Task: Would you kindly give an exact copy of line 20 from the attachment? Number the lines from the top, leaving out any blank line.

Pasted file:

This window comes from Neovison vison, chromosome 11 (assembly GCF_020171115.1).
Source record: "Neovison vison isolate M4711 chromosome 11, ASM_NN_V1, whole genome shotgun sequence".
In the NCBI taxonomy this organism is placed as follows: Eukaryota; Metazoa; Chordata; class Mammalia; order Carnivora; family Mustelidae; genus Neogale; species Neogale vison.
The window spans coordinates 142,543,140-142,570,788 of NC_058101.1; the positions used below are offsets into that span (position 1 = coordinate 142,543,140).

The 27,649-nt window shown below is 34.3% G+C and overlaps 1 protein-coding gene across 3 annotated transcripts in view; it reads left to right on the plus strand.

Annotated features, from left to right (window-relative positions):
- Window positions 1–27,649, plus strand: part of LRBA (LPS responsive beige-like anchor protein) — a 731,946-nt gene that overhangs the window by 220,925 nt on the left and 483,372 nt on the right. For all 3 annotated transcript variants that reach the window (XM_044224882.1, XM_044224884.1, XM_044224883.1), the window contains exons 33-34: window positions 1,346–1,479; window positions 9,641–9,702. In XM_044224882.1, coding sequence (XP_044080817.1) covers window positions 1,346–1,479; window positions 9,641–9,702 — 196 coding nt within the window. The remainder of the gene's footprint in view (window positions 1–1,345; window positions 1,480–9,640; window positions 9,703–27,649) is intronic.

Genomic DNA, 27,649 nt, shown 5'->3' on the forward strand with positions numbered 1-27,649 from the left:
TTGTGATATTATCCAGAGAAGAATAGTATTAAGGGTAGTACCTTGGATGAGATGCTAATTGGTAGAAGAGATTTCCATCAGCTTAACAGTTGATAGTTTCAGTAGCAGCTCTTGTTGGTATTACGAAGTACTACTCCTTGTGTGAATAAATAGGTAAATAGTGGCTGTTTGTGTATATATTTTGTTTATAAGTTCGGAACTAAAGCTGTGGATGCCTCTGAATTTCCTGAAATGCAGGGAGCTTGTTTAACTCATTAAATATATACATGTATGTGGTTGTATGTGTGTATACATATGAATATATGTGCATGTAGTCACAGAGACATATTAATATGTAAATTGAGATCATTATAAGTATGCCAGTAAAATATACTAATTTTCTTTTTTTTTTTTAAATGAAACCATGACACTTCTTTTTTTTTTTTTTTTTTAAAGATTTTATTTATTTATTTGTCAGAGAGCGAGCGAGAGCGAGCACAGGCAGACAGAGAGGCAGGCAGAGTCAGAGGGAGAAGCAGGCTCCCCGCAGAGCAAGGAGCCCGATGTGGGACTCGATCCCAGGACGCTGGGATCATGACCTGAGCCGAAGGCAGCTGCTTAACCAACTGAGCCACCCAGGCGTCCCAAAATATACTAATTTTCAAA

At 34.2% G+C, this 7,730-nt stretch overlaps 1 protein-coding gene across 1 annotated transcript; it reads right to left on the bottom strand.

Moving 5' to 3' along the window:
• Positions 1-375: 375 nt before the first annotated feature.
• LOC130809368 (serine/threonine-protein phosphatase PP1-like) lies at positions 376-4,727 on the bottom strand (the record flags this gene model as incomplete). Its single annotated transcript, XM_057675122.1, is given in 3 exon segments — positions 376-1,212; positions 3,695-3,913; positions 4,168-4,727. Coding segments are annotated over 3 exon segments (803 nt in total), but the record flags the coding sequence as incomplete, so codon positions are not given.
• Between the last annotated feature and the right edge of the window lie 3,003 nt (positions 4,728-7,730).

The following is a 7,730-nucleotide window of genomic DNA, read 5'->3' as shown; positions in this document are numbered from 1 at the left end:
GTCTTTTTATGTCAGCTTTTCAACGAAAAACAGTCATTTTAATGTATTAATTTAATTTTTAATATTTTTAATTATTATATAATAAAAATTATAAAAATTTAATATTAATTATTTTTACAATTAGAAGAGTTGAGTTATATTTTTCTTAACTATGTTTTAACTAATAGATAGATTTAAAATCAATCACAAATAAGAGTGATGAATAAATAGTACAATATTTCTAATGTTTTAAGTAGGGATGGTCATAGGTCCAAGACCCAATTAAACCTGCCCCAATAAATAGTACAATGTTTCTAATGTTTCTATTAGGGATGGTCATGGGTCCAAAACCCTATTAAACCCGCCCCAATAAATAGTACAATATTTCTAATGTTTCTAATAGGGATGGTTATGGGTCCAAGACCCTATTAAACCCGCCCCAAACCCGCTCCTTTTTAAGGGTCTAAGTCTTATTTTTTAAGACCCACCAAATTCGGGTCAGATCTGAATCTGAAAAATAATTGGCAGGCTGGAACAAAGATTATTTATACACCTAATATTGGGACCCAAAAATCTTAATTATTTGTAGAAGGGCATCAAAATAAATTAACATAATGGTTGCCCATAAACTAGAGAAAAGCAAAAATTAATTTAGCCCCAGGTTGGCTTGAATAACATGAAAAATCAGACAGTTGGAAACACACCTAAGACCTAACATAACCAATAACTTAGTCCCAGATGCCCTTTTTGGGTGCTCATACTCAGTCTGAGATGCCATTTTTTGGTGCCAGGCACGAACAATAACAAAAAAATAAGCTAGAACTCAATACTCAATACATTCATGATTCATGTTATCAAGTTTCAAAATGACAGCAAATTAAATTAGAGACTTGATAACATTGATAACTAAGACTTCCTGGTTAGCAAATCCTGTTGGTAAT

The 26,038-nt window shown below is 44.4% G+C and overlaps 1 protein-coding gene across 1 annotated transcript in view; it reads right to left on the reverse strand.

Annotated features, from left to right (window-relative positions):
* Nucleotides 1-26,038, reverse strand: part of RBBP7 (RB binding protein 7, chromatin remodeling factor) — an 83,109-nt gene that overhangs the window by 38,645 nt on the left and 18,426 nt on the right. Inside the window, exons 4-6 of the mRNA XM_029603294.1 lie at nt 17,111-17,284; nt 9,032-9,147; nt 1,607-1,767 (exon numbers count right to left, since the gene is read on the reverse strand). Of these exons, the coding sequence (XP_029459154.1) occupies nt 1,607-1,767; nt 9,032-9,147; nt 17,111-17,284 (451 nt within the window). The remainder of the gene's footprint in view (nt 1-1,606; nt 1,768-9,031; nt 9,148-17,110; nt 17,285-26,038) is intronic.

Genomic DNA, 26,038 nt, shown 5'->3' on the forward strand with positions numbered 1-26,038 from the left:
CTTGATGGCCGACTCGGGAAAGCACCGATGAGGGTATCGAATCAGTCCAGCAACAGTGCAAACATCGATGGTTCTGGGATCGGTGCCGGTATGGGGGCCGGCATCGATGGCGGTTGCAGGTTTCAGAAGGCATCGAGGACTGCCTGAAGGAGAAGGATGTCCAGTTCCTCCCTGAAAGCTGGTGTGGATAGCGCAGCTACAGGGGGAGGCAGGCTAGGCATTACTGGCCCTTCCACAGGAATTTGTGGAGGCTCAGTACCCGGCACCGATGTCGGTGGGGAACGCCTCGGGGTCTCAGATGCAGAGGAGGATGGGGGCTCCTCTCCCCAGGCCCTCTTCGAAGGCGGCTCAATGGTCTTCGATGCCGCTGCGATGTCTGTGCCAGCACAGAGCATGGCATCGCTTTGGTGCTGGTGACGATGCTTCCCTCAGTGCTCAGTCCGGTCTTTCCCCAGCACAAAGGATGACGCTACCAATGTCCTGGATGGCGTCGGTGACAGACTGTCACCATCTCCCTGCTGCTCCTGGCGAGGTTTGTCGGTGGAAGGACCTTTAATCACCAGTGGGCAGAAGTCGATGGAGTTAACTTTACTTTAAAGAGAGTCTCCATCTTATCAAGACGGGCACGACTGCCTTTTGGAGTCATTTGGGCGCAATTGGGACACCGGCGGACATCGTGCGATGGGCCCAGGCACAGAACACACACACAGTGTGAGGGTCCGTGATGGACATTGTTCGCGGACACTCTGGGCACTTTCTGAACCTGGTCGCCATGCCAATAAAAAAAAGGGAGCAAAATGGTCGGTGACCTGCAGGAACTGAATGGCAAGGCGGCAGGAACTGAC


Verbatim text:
Genomic DNA, 26,038 nt, shown 5'->3' on the forward strand with positions numbered 1-26,038 from the left: